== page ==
“Keep on digging, son. You’re almost there,” Jax Gershon said. He watched as Jeremy dug out a spacious hole near the creek behind the house. He looked at the other seven crepe myrtle trees that dotted the landscape in the area, all planted in the last five years.
Jeremy wiped the sweat from his brow and kept on digging, though he was less than happy about it. Why can’t the fools just ground me instead of this shit?
The sun was already making life miserable for Jeremy, despite it being only March. The trees had already leafed out, but the scant shade where he was digging was not enough to offer much relief.
Jeremy jumped out of the hole when his father had judged it to be deep enough and wide enough. The couple then proceeded to carefully unwrap the crepe myrtle so that the root ball would stay intact and then place it gently into the hole. Jeremy didn’t need any further prompting from his father; he started piling the dirt back around the tree.
The shovel struck something hard. Jeremy looked at his dad in surprise, for neither had noticed anything when the dirt left the hole. The man and the boy pulled the dirt away to find what had been struck.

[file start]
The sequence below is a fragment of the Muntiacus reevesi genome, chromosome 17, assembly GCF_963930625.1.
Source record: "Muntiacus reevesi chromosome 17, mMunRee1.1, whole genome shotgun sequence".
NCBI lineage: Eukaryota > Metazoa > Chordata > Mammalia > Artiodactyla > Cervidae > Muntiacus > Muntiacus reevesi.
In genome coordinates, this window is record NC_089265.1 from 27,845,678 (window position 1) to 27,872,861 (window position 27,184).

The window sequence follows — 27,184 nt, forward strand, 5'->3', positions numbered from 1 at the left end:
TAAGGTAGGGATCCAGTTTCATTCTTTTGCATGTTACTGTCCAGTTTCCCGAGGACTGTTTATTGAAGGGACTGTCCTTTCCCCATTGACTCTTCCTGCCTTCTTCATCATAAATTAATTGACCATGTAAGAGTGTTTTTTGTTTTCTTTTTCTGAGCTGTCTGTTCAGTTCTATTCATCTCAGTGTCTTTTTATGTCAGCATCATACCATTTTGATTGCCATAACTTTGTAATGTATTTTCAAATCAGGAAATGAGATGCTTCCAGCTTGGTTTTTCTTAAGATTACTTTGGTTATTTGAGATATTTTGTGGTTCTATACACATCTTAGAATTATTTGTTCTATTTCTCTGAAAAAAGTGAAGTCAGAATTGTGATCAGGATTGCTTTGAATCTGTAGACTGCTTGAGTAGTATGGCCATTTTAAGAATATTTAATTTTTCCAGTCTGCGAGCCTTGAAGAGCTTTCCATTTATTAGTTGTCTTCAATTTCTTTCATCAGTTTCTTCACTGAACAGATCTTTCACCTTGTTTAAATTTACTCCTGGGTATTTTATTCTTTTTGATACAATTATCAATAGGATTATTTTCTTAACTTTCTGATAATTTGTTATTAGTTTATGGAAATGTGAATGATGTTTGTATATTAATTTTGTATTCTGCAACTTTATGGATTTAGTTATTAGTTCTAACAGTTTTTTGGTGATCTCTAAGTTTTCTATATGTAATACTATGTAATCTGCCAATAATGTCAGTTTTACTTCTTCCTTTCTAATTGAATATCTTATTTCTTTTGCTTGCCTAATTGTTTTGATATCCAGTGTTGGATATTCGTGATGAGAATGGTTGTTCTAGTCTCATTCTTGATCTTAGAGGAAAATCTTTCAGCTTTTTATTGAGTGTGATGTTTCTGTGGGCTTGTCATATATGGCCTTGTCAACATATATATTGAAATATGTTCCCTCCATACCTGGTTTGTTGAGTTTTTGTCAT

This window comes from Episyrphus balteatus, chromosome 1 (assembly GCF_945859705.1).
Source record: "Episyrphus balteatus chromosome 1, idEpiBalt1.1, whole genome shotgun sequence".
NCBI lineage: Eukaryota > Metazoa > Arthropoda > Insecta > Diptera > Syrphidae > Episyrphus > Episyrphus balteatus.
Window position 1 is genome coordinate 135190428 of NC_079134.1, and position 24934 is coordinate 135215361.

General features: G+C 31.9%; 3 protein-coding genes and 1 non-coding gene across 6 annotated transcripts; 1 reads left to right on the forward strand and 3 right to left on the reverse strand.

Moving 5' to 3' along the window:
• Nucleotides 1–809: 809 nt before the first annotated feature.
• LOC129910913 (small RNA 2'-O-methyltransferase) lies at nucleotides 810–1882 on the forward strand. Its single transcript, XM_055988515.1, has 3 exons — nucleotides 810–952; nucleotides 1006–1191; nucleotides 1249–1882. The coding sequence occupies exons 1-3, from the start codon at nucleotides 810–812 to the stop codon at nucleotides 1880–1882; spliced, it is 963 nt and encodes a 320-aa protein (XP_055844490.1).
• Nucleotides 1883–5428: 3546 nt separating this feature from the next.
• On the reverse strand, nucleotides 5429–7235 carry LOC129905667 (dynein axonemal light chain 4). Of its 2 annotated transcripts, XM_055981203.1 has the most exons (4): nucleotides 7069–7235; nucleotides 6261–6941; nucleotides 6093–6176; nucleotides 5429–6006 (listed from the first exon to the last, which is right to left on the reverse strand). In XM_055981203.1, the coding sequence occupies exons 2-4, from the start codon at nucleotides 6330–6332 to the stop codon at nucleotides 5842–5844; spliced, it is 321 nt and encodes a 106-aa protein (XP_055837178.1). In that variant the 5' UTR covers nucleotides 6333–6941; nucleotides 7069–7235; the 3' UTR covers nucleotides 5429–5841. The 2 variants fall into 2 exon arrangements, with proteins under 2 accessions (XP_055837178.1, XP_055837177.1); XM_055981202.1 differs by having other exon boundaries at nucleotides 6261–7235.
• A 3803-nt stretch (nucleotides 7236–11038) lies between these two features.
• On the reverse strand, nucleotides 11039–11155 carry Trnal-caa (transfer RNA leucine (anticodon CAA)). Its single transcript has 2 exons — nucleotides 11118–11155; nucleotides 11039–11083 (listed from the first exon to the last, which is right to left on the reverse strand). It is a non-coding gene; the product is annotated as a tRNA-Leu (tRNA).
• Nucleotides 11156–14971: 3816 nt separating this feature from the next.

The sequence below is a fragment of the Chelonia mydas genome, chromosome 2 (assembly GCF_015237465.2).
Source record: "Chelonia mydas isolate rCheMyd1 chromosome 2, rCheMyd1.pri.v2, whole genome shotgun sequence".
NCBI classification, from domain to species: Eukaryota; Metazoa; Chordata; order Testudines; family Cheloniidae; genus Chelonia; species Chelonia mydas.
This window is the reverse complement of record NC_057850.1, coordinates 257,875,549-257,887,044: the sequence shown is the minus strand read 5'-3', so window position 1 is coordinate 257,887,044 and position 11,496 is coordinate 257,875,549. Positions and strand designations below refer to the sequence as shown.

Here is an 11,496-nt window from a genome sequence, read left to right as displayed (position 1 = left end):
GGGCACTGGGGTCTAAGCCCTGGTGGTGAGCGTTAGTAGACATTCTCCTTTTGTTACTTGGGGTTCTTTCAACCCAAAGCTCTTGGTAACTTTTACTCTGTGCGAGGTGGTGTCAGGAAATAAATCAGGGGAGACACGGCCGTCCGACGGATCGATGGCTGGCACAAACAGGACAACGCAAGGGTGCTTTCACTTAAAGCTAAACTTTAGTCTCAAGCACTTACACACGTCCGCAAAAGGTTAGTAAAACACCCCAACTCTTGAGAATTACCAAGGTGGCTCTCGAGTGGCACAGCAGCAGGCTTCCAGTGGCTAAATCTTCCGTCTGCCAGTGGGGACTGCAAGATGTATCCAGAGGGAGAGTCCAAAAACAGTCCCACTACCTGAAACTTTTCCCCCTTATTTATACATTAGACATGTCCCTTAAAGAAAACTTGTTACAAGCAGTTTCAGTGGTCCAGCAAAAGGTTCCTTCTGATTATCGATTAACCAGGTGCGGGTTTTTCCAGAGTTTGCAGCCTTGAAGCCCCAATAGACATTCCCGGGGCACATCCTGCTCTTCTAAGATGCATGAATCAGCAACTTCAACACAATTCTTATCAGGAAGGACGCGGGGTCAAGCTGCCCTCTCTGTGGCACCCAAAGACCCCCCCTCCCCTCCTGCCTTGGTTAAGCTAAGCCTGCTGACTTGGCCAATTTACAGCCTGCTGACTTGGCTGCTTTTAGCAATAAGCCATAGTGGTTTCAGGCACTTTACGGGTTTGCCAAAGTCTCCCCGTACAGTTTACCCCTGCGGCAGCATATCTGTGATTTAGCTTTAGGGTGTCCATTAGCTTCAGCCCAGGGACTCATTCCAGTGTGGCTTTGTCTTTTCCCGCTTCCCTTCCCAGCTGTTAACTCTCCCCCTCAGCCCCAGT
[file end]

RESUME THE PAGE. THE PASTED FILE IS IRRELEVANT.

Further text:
It was a necklace of surpassing beauty.
Chester didn’t want to, but he was forced to kill his partner in crime. It was a philosophical difference that got Rafert killed; he wanted to wait before they spent their loot and Chester didn’t.
Chester pushed Rafert’s body off of the train and went back to his seat to sleep, like everyone else on board. The diamond necklace was aching to be spent, and Chester knew just where to spend it. Being a man with grand plans but limited vision, he felt that the proceeds from the stolen necklace would be best spent travelling the southwest in search of the best whiskey and the prettiest whores.
Phoenix seemed like a good place to find both of his wants, so he got off of the stagecoach and immediately checked in to a modest hotel. He had plenty of ready cash from the robbery, but he was a man who didn’t believe in paying much for anything. That would change soon, he thought. A little whiskey and a little lovin’ is all I need tonight. No need to put it off just because he hadn’t sold the necklace yet.
The Red Ox Saloon was his kind of place, he thought, as he entered the establishment. Plenty of whiskey available, though the quality was probably as suspect as a snake-oil salesman’s trustworthiness. Lots of whores too. Some of them were even young. Ruby was the one that caught his eye.